History of Shipbuilding in Nouvelle-Dunkerque
Nouvelle-Dunkerque can look back on a long and strong maritime tradition,
Types of Vessels in the 17th Century
The Avenant - The Rider
The Bateourier - The Post-Ship
The Bateourier, or the Post-Ship, came up in the latter half of the 17th century. They were characterized by their long bowsprit, oftentimes reaching half the length of the hull, and their large sail plan with multiple headsails. They possessed excellent maneuverability and were excellent at sailing windward. They were, however, usually only lightly armed, with six to ten small cannons, usually four-pounders. Some Bateouriers carried at least two of these guns as chase-guns.
Bateouriers usually had one, uninterrupted deck, the hull rarely being longer then 30 metres, the beam rarely wider then 8 metres. Usually, around 50 to 60 men crewed these largest Bateourier.
Types of Vessels in the 18th Century
The Flotseau - The Wave-Flyer
This vessel is, what to this day, a pirate ship is in Nouvelle-Dunkerque, a relatively small, agile vessel, which came into use in the 1680s, but which celebrated its breakthrough in the 1710s. Seen as the archetype of these vessels is the Pirate Vessel Goéland, which roamed the seas from 1714 to 1726 with the construction being the best-documented of all the vessels of this type.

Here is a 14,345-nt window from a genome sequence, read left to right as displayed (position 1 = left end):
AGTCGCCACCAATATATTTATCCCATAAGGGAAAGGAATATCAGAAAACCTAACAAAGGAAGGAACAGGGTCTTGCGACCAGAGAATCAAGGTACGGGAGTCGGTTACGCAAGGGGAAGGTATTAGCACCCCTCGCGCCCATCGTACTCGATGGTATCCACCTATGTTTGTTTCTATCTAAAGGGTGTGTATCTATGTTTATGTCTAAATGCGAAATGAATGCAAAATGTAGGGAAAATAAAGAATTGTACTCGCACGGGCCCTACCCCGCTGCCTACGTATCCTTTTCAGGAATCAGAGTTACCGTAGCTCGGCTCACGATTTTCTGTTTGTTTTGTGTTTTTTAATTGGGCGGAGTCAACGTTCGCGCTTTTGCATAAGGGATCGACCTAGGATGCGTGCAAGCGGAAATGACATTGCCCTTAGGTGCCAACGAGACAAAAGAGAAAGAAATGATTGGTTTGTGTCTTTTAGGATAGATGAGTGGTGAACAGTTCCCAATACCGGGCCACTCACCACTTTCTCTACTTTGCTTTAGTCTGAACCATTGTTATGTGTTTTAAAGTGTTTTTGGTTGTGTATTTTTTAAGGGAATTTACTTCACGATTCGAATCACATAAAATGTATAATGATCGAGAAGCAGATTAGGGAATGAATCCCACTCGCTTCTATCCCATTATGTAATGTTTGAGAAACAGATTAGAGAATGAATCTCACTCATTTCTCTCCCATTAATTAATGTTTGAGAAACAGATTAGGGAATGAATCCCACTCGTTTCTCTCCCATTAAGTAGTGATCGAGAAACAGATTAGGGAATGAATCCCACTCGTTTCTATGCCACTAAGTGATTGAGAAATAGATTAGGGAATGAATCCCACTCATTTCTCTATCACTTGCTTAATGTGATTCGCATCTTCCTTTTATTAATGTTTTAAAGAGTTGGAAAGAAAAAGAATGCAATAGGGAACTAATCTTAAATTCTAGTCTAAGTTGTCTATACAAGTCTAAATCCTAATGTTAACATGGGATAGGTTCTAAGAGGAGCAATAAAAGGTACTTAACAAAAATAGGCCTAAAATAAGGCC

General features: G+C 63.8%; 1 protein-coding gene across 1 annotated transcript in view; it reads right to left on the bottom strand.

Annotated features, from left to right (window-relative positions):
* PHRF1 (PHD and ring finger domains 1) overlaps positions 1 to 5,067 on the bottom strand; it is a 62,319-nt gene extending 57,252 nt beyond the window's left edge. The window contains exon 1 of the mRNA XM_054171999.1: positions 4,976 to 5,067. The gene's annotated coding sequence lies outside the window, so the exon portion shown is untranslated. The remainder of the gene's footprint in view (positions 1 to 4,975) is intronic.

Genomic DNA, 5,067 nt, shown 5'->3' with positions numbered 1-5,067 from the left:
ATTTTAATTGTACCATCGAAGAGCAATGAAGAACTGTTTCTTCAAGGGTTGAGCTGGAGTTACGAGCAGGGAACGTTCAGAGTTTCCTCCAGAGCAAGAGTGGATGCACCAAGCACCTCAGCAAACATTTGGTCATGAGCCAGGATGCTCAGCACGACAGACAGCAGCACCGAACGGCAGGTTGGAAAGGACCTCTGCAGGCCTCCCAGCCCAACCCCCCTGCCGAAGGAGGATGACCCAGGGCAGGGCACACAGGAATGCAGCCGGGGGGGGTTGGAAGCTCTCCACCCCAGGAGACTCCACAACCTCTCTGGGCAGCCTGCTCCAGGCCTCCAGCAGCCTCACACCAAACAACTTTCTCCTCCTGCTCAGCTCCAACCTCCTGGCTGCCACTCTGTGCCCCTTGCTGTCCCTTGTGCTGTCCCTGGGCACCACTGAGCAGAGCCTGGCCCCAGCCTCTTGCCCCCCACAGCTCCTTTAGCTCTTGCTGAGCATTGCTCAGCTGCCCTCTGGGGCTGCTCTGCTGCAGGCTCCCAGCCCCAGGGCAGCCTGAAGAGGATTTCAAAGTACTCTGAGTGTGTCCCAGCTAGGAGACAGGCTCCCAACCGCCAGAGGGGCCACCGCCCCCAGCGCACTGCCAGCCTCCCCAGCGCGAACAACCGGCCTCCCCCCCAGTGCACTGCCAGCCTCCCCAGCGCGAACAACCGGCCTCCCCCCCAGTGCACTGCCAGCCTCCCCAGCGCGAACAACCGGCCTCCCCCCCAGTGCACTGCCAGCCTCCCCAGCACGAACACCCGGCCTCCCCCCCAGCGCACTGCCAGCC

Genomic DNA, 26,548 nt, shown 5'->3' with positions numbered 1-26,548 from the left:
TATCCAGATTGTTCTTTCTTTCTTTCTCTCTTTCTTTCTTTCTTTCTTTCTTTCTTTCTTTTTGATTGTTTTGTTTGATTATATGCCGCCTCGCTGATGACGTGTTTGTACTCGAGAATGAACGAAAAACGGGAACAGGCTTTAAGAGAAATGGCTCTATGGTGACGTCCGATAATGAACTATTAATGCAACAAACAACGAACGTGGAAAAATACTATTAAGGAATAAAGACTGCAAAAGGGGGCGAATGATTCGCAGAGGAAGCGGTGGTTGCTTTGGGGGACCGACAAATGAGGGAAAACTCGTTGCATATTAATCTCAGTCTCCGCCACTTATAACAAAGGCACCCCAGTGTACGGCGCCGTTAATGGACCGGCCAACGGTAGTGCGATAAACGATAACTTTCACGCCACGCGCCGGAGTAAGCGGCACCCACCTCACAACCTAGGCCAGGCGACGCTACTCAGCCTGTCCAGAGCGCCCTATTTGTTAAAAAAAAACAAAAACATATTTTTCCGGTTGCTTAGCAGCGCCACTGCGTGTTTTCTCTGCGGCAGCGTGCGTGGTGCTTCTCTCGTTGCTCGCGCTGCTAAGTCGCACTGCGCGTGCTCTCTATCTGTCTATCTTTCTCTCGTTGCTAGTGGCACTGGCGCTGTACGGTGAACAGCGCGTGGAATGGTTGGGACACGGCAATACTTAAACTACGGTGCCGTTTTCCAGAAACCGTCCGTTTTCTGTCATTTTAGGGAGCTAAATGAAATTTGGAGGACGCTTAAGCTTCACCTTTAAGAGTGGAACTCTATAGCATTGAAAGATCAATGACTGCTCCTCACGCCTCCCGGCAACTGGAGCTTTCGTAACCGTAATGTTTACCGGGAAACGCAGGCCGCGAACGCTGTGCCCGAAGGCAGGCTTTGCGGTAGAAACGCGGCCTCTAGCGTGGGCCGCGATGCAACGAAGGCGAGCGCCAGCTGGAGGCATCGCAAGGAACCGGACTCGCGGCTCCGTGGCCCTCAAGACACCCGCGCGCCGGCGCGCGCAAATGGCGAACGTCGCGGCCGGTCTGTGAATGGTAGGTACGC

With a length of around 40 metres (including bowsprit) and a beam of up to ten metres, these vessels could be armed with up to 20 heavy guns, usually around 100 millimetre in calibre and with shots of around 3.75 kg. Of these guns, up to six were mounted at the bow as chase guns, although four is the most usual number. These vessels had a full crew of 200 to 250 men. When available, the Flotseau was armed with Bore Hole Guns of Gabha Blacksmiths Limited, but the company rarely sold these guns - most examples were captured from Selkie-Merchantmen.
The Hâut - The ones with the High Masts
The Graisse - The Fat Ones
Types of Vessels in the 19th Century
The Boifoncé - The ones built from dark wood
The Vapeur - The Steamy
The first marine auxiliary engines powered by steam in Nouvelle-Dunkerque were used on 1846's